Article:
CMS also noted that in addition to not being able to supplement a re-review, no development requests will be made by CMS requesting additional information. What is clear from this provision is that parties must ensure that all documentation necessary to support a Re-Review/Amended Review is submitted in the first instance to avoid CMS denials. This requires a critical review of medical records, court orders, and other documentation to support this change. Further, this needs to presented to CMS in a clear and concise fashion.
NuQuest’s prior blog addressed changes to Section 9.4.5 and 9.3 regarding Spinal Cord Stimulator pricing which has been consistent with CMS approvals. In addition, our prior blog discussed the impact and continued inclusion of more and more off-label prescription medications in the WCMSA allocation. As noted in the new example issued by CMS in Section 22.214.171.124 of the Guide involving Lyrica, CMS has clearly broadened what it will rely on to support the inclusion of an off-label medication in the WCMSA. This shift has caused the cost of some WCMSAs to increase significantly. Based upon the foregoing, parties need to critically review the use of off-label medications prior to submitting a WCMSA to CMS for review.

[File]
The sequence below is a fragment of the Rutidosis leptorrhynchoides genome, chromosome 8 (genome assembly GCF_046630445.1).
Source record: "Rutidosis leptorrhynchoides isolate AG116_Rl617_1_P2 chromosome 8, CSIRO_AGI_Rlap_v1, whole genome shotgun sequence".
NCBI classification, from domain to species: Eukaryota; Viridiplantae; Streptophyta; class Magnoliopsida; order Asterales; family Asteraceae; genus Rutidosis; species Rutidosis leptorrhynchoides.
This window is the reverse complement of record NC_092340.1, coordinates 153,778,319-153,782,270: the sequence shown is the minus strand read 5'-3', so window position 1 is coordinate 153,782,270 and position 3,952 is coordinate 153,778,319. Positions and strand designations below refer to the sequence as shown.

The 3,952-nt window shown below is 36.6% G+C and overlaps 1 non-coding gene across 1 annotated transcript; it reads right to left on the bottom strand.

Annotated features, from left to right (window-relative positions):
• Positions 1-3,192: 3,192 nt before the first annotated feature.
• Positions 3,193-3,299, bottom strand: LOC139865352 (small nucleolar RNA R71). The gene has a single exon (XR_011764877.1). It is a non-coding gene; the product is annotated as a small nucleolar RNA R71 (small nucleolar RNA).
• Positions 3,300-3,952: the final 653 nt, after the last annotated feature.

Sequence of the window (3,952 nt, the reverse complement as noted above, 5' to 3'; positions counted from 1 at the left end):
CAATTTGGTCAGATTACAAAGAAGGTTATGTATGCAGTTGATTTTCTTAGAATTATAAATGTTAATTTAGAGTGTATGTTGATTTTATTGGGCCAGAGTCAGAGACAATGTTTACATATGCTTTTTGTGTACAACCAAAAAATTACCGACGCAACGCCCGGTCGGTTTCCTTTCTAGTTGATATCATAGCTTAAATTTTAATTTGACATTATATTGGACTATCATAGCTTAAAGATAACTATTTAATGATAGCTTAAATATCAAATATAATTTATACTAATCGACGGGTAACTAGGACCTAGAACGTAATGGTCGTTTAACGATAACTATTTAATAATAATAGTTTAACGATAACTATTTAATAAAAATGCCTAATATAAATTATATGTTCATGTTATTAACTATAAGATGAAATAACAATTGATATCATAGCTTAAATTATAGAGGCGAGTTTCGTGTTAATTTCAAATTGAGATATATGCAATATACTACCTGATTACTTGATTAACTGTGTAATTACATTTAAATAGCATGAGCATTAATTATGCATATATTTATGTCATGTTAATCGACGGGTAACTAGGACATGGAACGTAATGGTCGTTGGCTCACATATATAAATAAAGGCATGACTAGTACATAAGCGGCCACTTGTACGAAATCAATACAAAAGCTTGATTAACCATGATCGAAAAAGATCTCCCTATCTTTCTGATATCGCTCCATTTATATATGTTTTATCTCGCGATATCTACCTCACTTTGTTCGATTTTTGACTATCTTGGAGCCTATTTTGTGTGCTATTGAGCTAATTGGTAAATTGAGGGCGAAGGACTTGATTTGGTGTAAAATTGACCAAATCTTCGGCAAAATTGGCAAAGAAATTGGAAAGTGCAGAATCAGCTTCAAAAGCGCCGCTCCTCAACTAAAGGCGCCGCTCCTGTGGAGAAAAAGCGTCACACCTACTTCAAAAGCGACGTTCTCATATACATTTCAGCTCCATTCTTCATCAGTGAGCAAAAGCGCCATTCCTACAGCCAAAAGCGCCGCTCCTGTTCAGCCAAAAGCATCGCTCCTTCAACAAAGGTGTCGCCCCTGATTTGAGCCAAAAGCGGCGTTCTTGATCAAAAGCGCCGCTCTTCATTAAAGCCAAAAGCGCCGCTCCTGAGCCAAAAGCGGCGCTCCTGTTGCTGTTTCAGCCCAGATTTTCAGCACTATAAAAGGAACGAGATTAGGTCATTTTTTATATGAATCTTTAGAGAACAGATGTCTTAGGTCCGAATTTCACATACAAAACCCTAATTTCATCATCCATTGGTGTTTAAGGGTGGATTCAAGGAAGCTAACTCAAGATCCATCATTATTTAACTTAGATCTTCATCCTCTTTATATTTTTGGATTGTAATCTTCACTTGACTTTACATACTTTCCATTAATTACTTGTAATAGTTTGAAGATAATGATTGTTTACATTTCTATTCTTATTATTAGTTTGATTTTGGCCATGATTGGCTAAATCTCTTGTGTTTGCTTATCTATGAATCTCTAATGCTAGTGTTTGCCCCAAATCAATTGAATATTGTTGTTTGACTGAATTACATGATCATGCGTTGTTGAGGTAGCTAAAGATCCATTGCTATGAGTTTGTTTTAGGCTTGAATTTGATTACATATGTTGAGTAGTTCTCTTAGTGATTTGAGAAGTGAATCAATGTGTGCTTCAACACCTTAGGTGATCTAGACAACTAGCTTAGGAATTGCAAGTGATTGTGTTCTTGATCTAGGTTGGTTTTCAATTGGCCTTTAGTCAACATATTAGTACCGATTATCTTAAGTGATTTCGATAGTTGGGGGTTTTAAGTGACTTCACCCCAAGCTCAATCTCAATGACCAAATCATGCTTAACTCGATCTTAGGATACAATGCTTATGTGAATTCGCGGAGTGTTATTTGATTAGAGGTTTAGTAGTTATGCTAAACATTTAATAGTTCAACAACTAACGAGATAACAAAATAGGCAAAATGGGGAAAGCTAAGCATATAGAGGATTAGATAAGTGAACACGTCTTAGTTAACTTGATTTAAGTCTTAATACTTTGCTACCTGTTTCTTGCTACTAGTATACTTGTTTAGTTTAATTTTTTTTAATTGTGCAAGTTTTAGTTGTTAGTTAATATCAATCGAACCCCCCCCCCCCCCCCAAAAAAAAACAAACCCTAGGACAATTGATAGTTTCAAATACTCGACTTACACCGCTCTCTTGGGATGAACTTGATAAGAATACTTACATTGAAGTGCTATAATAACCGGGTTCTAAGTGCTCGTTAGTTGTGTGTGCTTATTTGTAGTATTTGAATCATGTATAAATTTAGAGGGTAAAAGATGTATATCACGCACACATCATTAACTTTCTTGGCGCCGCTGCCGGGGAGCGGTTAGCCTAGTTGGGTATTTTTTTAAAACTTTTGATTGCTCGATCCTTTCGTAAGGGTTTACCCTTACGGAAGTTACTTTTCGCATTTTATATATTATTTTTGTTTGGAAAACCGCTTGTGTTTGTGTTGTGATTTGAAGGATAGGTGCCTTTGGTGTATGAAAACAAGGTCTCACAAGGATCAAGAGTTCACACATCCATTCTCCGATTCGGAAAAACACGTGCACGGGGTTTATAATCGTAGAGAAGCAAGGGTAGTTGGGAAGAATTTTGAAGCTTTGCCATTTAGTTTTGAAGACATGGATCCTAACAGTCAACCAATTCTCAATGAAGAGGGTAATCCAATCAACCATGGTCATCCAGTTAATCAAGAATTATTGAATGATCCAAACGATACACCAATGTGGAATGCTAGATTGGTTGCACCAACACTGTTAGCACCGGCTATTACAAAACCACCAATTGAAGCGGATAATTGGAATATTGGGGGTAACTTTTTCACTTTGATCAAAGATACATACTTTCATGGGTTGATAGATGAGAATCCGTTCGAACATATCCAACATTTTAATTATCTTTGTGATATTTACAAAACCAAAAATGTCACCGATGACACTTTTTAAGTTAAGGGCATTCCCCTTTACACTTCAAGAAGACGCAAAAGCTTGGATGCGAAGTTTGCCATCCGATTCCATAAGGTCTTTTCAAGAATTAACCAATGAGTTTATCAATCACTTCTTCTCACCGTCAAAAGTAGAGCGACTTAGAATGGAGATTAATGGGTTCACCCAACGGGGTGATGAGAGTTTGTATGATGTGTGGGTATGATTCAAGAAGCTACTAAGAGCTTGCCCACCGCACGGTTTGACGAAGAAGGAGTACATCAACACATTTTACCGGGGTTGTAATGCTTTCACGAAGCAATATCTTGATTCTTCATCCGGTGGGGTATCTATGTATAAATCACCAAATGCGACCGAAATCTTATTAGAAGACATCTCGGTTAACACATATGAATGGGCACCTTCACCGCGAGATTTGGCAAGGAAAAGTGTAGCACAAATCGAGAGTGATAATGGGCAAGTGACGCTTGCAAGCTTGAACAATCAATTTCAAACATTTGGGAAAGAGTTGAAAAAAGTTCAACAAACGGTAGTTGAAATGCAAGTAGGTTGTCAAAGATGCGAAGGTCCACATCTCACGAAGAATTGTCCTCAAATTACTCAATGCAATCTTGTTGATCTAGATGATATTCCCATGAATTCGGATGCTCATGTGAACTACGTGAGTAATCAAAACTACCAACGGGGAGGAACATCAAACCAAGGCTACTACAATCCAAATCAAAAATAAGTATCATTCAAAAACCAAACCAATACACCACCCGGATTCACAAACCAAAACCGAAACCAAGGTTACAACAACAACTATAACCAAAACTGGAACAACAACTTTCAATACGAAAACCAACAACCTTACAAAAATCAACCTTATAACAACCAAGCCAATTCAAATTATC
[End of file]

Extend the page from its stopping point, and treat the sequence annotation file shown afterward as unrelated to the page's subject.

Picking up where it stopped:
Section 18.0 of the Guide entitled CMS Monitoring provides some insight into how CMS identifies claims that should not be paid based upon the existence of a WCMSA. Specifically, this Section provides in pertinent part as follows: